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Tohoku University researchers have, for the first time, developed the technology for the nanosecond operation of the spintronics-based probabilistic bit (p-bit)—dubbed "the poor man's quantum bit" (q-bit).

The late physicist R.P. Feynman envisioned a probabilistic computer capable of dealing with probabilities at scale to enable efficient computing. "Using spintronics, our latest technology made the first step in realizing Feynman's vision," said Shun Kanai, professor at the Research Institute of Electrical Communication at Tohoku University and lead author of the study.

Magnetic tunnel junctions (MTJs) are the key component of non-volatile memory or MRAM, a mass produced memory technology that uses magnetization to store information. There, thermal fluctuation typically poses a threat to the stable storage of information.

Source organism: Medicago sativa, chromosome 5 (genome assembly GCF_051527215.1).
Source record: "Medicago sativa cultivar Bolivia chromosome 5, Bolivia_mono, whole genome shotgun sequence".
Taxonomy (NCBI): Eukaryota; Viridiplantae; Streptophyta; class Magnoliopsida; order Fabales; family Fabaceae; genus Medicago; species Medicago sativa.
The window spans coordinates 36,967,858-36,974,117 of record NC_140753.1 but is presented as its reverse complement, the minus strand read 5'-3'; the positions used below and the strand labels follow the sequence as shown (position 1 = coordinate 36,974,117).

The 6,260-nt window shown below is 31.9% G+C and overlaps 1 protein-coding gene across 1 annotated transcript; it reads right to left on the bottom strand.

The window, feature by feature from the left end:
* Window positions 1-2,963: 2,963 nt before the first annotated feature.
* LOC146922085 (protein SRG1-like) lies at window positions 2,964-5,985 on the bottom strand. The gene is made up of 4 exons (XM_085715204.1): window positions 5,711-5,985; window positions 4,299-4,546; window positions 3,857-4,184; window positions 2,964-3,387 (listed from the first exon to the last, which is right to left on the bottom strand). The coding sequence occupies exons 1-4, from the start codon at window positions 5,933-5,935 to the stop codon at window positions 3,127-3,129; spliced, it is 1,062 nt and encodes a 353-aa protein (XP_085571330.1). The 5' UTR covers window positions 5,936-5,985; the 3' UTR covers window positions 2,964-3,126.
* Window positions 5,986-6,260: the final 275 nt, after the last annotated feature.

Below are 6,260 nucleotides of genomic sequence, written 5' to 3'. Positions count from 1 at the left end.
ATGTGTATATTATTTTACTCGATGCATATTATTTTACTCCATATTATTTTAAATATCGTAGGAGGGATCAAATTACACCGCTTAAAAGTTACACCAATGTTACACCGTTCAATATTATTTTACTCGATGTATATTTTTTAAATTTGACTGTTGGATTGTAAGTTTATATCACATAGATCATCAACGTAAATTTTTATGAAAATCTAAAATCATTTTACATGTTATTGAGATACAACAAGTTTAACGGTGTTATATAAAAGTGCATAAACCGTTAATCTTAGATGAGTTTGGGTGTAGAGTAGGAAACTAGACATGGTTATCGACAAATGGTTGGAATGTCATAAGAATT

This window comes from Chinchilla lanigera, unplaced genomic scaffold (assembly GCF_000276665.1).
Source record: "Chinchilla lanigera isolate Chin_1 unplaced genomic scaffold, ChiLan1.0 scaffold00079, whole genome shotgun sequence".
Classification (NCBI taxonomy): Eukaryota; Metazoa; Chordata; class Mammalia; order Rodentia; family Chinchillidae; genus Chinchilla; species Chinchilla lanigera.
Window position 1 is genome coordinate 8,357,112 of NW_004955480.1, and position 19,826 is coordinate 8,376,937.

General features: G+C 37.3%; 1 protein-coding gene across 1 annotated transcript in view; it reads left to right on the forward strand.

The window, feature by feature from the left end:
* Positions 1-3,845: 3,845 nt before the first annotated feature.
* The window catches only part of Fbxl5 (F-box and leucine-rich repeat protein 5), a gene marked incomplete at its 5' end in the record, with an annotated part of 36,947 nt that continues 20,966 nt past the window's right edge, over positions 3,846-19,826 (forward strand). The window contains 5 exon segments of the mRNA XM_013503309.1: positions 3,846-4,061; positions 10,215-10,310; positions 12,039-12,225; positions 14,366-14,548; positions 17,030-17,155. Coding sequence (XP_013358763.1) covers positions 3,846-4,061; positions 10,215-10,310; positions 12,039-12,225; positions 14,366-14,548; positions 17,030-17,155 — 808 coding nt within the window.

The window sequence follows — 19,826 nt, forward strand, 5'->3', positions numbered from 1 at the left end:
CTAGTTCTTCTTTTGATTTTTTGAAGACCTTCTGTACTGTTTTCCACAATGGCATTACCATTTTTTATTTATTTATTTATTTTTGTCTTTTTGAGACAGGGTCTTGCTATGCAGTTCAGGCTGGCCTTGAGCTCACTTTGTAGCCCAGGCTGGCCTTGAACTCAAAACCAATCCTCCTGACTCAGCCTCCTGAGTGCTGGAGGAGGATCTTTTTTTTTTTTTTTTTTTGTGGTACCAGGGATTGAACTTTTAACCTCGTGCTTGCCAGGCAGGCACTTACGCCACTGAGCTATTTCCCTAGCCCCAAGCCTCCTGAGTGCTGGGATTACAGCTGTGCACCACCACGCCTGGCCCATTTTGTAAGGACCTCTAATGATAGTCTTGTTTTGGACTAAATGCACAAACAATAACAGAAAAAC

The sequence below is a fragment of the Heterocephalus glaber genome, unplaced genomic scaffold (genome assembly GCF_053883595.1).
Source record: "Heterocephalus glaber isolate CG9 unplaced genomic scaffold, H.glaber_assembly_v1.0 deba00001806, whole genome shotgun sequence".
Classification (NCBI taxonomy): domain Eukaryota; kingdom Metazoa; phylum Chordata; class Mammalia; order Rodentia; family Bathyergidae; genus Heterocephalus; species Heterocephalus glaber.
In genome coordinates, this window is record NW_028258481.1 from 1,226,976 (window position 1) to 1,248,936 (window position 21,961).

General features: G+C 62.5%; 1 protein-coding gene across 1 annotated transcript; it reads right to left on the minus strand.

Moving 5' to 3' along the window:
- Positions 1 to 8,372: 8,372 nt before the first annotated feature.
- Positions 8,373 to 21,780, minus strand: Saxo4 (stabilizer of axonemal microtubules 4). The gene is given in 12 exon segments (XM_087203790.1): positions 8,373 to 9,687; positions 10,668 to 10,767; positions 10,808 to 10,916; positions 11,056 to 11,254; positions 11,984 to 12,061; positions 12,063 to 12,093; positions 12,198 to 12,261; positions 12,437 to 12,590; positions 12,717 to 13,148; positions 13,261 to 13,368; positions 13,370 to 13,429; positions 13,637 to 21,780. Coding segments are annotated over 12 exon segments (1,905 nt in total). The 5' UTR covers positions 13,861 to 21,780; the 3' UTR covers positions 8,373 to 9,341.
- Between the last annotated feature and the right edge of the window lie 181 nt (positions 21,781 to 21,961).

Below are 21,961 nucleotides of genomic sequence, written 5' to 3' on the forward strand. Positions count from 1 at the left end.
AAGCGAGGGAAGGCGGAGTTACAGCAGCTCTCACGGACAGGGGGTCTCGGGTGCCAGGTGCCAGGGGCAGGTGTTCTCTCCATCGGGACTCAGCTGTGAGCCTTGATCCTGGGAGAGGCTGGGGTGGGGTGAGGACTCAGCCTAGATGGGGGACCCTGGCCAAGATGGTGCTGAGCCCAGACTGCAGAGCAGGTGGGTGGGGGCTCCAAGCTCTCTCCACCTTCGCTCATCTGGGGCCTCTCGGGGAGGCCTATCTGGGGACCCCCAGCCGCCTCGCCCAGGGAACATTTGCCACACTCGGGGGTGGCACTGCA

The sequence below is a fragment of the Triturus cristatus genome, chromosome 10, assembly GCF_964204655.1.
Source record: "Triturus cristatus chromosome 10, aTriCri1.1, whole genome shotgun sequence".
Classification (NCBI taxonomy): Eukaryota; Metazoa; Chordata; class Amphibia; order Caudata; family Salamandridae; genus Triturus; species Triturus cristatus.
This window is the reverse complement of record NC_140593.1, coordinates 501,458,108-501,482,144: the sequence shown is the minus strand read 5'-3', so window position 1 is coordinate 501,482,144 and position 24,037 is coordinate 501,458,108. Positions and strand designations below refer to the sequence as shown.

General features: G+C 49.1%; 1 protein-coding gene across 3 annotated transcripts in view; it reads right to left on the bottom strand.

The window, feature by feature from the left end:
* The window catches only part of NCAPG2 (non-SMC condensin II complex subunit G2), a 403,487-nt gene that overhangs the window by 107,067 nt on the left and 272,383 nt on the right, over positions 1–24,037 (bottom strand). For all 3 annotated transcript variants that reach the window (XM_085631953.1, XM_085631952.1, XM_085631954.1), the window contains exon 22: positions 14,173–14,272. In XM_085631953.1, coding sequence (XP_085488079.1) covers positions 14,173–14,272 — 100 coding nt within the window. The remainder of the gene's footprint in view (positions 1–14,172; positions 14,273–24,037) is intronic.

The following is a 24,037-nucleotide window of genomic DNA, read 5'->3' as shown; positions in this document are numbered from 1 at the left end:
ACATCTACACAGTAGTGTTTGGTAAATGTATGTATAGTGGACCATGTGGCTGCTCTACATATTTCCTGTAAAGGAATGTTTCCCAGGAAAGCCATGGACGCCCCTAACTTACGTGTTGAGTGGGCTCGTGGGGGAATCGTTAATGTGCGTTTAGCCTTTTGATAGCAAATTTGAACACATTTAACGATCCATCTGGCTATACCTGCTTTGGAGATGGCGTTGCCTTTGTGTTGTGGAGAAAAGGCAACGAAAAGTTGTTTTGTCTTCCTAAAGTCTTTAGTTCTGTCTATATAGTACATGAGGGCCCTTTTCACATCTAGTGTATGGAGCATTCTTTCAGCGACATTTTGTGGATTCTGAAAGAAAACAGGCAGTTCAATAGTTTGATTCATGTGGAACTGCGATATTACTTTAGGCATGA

P-bits, on the other hand, function with these thermal fluctuations in thermally unstable (stochastic) MTJs. Prior collaborative research between Tohoku University and Purdue University demonstrated a spintronics-based probabilistic computer at room temperature consisting of stochastic MTJs with millisecond-long relaxation times.

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